“The more you tighten your grip,” Princess Leia told Tarkin in Star Wars: A New Hope, “the more star systems are going to slip through your fingers.”

On Andor, we watch as that grip tightens around places like Ferrix and Aldhani and Narkina 5 and Coruscant. We watch people we care about get crushed. But we also watch others slip through. Yes, lives get lost, and compromises get made – that’s what Luthen’s monologue in episode 10 is all about, the harrowing loneliness of the freedom fighter.

But Andor shows us that the Empire’s downfall is and always was inevitable, Skywalker or no Skywalker. It’s baked in, the inescapable result of the system’s utter disregard for the humanity of the people it seeks to exploit and control.

Glen Weldon
Excerpted from “Andor Soared
NPR News
November 23, 2022

And finally . . .

Related Off-site Links:
Andor Episode 12 Review: An Explosive Finale to End It All . . . and Post Credits Explained – Abheet Gupta (High On Cinema, November 23, 2022).
Andor’s Season Finale Is a Rage-Filled Triumph – Tom Philip (AV Club, November 23, 2022).
Andor Creator Tony Gilroy Talks Luthen’s Good Day, That Post-Credit Scene and Season Two – Brian Davids (The Hollywood Reporter, November 23, 2022).
Why Andor Is One of the Best Shows of 2022 – Mark Serrels (CNET, November 22, 2022).
Stellan Skarsgård’s Luthen Is Instantly One of the Best Star Wars Characters Ever – Austen Goslin (Polygon, November 23, 2022).
Hell Yeah, Andor’s Cool, Casually Queer Women – James Whitbrook (Gizmodo, October 6, 2022).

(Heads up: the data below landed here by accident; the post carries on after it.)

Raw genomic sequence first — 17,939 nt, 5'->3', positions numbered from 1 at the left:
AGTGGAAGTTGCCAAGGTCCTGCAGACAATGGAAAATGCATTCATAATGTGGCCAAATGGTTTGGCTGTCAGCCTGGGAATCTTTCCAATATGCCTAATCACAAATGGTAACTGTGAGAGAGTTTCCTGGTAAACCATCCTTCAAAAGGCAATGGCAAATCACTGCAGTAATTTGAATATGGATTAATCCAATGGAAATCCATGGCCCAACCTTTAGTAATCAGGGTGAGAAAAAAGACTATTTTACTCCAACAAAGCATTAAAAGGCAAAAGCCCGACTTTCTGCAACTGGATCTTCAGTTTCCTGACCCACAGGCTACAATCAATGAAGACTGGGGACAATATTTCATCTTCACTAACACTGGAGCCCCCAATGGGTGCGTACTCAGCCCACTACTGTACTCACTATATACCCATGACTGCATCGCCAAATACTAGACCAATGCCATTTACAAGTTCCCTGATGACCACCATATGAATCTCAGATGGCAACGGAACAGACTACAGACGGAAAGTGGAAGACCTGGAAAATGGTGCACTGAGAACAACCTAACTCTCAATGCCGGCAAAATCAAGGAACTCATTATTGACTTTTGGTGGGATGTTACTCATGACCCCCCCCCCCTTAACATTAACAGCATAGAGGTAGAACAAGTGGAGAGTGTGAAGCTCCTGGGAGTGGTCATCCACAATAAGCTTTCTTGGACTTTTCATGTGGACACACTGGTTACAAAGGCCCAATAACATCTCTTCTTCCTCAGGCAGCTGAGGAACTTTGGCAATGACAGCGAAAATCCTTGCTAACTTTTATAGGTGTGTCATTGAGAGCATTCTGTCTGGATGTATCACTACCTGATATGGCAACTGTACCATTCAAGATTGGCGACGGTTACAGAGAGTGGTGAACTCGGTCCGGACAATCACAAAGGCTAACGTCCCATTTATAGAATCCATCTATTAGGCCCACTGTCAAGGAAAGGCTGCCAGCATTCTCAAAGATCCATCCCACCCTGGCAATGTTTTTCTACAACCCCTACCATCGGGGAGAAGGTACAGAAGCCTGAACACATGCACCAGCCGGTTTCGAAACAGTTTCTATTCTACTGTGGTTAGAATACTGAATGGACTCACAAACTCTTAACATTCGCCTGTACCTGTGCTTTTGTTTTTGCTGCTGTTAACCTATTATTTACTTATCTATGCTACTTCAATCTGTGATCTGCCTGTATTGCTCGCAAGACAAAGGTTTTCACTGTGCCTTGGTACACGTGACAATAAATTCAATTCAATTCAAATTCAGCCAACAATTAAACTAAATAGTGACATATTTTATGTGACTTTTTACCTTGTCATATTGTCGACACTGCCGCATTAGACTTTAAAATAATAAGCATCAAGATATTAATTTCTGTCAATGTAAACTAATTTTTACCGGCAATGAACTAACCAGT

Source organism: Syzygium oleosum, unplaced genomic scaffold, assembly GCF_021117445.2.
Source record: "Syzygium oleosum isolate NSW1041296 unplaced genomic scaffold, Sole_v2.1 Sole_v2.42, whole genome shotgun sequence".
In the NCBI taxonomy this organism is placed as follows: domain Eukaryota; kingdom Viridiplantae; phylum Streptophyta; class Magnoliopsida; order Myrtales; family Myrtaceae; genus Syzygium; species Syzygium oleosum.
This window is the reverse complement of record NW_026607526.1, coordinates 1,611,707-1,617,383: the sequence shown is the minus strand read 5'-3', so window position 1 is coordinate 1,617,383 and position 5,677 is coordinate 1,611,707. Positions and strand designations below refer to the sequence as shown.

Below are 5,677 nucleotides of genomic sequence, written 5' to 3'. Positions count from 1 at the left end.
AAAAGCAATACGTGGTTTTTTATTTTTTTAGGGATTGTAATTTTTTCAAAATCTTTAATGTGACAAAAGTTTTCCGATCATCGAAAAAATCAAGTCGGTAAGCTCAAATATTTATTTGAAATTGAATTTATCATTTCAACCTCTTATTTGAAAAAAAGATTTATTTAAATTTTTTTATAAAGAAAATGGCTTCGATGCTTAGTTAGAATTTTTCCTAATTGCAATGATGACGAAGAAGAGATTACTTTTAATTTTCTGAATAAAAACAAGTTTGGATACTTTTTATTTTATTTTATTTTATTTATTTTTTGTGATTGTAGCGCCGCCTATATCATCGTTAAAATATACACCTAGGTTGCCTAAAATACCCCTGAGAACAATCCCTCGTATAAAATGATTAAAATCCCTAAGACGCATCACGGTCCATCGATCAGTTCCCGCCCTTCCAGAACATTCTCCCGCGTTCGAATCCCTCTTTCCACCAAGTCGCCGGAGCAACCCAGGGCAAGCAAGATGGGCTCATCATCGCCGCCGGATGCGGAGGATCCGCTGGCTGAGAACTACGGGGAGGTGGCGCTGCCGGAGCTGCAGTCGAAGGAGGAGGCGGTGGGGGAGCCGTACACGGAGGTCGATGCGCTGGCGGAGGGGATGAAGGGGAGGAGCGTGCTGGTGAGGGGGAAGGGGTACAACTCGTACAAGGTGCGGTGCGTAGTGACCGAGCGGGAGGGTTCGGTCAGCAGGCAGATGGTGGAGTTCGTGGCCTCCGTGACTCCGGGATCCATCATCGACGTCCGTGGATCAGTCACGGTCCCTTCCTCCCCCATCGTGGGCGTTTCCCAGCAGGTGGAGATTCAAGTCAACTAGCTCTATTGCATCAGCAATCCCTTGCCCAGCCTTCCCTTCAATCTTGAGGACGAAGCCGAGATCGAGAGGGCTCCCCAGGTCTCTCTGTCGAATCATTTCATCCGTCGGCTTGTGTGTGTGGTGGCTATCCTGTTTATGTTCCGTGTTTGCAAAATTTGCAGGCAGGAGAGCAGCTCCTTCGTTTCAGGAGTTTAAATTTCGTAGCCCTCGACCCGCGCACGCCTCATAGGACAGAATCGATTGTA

Andor: The Best Star Wars Show Since The Mandalorian – Jack Seale (The Guardian, September 21, 2022).
How Andor Became the First Star Wars TV Series for Grown-Ups: “I Wanted to Do It About Real People” – Adam B. Vary (Variety, September 8, 2022).
Andor Is Star Wars’ “Scurrilous Take On The Trumpian World,” Says Fiona Shaw – Ben Travis (Empire, August 2, 2022).

UPDATES: The 25 Greatest Moments From Andor’s Incredible First Season – James Whitbrook (Gizmodo, November 24, 2022).
Andor’s Season Finale Solidifies It As One of Star Wars’ Greatest Stories – Charles Pulliam-Moore (The Verge, November 24, 2022).
Why Andor Boldly Goes the Distance While Most High Profile Star Wars Adaptations Fell Short – Melanie McFarland (Salon, November 25, 2022).

See also the previous Wild Reed posts:
The Revolution Will Be Televised
Resisting the Hand of the Empire
Musings on the Possibility of “FinnPoe”
Finn and Poe Revisited

1 comment:

Anonymous said...

Andor is about the the road that the U.S. is on right now. Cassian is arrested from the street because of his suspicious appearance, sentenced long because of a “tough on crime policy.” He is sent to be prison labor. It’s all already happening. The resemblance of the imperial troops stopping the funeral is perhaps not accidentally like the police from BLM protests. Maarva’s speech is addressed to Americans of today.